As particle accelerators become more and more powerful, the detectors at the center of the high energy collisions subjected to higher and higher intensity radiation.
Radiation activation is when something previously inert becomes radioactive after being subjected to large amounts of radiation.
When a detector reaches the end of its lifetime or is upgraded, the radioactive elements must be disposed of appropriately.
The ATLAS detector is a multi-million-pound particle detector at the Large Hadron Collider at CERN in Geneva.
In 2024, the innermost part of the detector will be decommissioned and upgraded.
The ATLAS detector is a highly sensitive experiment several stories underground. It is also of particular historical importance, as it was the first to detect the Higgs Boson, a cornerstone to the Standard Model of particle physics.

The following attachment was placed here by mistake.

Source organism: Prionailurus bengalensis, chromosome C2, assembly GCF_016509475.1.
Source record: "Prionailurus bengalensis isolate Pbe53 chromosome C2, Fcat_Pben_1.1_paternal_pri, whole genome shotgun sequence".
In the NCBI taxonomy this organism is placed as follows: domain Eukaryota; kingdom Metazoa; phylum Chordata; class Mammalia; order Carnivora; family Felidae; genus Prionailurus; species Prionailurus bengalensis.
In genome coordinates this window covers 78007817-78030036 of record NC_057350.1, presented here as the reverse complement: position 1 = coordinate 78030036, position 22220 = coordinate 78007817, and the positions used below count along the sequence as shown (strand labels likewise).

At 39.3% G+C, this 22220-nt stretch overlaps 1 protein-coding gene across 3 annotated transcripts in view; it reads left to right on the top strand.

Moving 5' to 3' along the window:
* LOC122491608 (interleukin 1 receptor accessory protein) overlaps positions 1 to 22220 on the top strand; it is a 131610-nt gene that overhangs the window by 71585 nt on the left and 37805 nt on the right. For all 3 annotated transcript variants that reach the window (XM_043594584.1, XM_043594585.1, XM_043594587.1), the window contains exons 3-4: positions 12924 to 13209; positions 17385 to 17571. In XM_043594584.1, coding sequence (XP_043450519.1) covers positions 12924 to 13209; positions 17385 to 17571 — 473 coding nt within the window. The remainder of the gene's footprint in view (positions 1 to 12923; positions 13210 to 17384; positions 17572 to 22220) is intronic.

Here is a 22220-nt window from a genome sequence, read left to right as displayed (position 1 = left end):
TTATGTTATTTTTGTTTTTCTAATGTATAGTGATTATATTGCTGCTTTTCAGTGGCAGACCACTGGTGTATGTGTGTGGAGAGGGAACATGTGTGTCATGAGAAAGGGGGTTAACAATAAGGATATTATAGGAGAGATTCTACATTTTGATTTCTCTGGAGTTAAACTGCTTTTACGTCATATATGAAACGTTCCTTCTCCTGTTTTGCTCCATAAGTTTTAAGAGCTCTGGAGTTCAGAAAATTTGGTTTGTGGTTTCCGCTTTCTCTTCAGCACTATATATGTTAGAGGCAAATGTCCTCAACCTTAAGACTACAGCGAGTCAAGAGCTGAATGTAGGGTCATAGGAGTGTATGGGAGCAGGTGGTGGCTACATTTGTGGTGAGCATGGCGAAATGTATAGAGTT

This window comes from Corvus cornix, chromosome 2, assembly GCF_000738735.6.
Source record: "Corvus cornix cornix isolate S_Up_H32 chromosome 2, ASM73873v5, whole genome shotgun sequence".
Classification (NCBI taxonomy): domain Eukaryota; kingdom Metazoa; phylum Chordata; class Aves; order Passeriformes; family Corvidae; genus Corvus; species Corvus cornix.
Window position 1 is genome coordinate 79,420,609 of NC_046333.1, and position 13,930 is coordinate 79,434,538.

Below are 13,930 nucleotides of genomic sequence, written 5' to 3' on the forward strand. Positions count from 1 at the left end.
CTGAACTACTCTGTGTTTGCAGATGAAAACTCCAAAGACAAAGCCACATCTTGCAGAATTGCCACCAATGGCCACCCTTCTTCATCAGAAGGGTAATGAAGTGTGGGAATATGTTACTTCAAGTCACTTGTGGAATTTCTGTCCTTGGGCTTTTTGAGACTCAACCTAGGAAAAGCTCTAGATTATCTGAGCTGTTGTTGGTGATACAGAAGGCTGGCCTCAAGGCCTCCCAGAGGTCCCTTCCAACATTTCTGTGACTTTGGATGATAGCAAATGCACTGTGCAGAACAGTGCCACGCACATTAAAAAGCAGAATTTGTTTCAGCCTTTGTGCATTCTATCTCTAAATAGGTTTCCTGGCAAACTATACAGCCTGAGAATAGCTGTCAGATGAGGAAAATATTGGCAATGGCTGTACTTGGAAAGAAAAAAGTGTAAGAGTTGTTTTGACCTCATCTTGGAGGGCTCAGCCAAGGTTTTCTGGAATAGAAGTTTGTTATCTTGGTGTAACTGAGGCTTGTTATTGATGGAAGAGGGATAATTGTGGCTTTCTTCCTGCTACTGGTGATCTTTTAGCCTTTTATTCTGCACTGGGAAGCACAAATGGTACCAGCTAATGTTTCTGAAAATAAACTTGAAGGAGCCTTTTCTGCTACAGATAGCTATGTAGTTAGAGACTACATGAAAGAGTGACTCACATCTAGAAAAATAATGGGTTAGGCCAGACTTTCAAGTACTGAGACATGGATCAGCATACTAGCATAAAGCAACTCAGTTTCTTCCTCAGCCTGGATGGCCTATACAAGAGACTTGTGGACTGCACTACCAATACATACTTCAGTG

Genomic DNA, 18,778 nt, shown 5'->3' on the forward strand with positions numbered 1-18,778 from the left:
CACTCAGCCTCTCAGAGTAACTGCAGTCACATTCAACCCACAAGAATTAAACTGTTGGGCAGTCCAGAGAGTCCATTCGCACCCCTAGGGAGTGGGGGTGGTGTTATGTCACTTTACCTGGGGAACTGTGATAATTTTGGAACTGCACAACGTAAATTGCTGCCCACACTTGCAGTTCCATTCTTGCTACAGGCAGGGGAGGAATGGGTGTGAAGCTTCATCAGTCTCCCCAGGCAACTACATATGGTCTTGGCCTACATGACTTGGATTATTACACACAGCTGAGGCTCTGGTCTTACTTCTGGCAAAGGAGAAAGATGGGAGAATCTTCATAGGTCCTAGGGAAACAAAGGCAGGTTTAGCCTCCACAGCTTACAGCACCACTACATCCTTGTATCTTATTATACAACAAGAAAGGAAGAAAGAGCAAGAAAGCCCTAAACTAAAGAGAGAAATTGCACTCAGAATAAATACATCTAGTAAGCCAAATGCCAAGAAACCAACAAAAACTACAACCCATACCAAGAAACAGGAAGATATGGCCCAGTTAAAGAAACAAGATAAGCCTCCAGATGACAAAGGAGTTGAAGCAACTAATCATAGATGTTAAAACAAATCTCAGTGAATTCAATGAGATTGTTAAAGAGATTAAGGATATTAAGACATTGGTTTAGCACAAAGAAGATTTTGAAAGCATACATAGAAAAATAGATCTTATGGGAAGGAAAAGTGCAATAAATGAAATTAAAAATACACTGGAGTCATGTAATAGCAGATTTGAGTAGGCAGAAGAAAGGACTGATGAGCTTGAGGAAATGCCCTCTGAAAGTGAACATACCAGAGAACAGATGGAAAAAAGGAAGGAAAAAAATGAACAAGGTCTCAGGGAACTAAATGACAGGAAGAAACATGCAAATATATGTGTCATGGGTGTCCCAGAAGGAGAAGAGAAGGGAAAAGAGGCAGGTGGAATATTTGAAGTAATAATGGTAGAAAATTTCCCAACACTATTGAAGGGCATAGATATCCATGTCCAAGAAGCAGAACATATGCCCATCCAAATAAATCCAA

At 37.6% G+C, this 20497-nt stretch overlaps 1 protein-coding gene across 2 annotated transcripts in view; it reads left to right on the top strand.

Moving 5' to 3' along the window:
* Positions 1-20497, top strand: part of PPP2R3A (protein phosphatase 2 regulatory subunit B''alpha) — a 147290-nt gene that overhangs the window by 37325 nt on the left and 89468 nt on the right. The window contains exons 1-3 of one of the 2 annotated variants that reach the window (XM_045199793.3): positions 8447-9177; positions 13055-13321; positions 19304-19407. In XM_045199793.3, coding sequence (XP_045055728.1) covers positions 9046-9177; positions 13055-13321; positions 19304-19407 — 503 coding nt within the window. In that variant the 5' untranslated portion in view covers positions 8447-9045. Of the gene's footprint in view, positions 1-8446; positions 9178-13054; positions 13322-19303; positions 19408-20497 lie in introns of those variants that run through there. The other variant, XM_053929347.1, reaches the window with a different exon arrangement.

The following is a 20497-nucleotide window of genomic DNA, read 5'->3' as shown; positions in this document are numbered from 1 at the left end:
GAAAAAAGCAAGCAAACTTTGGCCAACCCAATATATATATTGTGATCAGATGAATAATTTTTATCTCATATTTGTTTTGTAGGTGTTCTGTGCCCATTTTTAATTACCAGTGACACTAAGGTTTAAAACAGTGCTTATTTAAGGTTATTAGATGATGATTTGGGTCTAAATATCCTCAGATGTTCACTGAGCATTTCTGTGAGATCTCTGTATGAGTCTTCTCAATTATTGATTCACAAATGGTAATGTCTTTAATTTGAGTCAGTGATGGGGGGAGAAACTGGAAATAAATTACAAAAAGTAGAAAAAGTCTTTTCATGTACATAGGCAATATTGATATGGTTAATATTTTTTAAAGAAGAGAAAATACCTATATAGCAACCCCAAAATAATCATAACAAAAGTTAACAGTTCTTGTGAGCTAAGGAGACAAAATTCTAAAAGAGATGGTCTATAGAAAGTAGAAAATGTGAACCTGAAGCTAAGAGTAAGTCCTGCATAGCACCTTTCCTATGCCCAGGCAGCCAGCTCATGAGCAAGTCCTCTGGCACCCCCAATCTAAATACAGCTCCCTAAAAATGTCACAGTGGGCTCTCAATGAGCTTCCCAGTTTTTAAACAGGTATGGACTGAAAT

The decommissioning process faces unique challenges: the possibility that the outer-detector be damaged during the decommissioning process, and a significant health risk posed by excessive radioactive dust.
The use of dexterous robots is being explored for delicate decommissioning tasks, where the use of excessive force, or damage to surroundings, is undesirable.
The main purpose of the University of Birmingham cyclotron facility is to produce radio-nuclides for local hospitals, however it is also used to evaluate the performance and durability of new technologies and components for the ATLAS experiment upgrade. The high intensity irradiation area in the facility was built for this reason.
This paper examines the radiation tolerance of a robotic manipulator, to assess its suitability to work in the ATLAS decommissioning.
The manipulator was taken from the Shadow Robot Company’s dexterous Hand.
Specimen samples were evaluated at the University of Birmingham Cyclotron facility, where it was subjected to a high energy proton beam.
The paper is accessible via the IEEE website.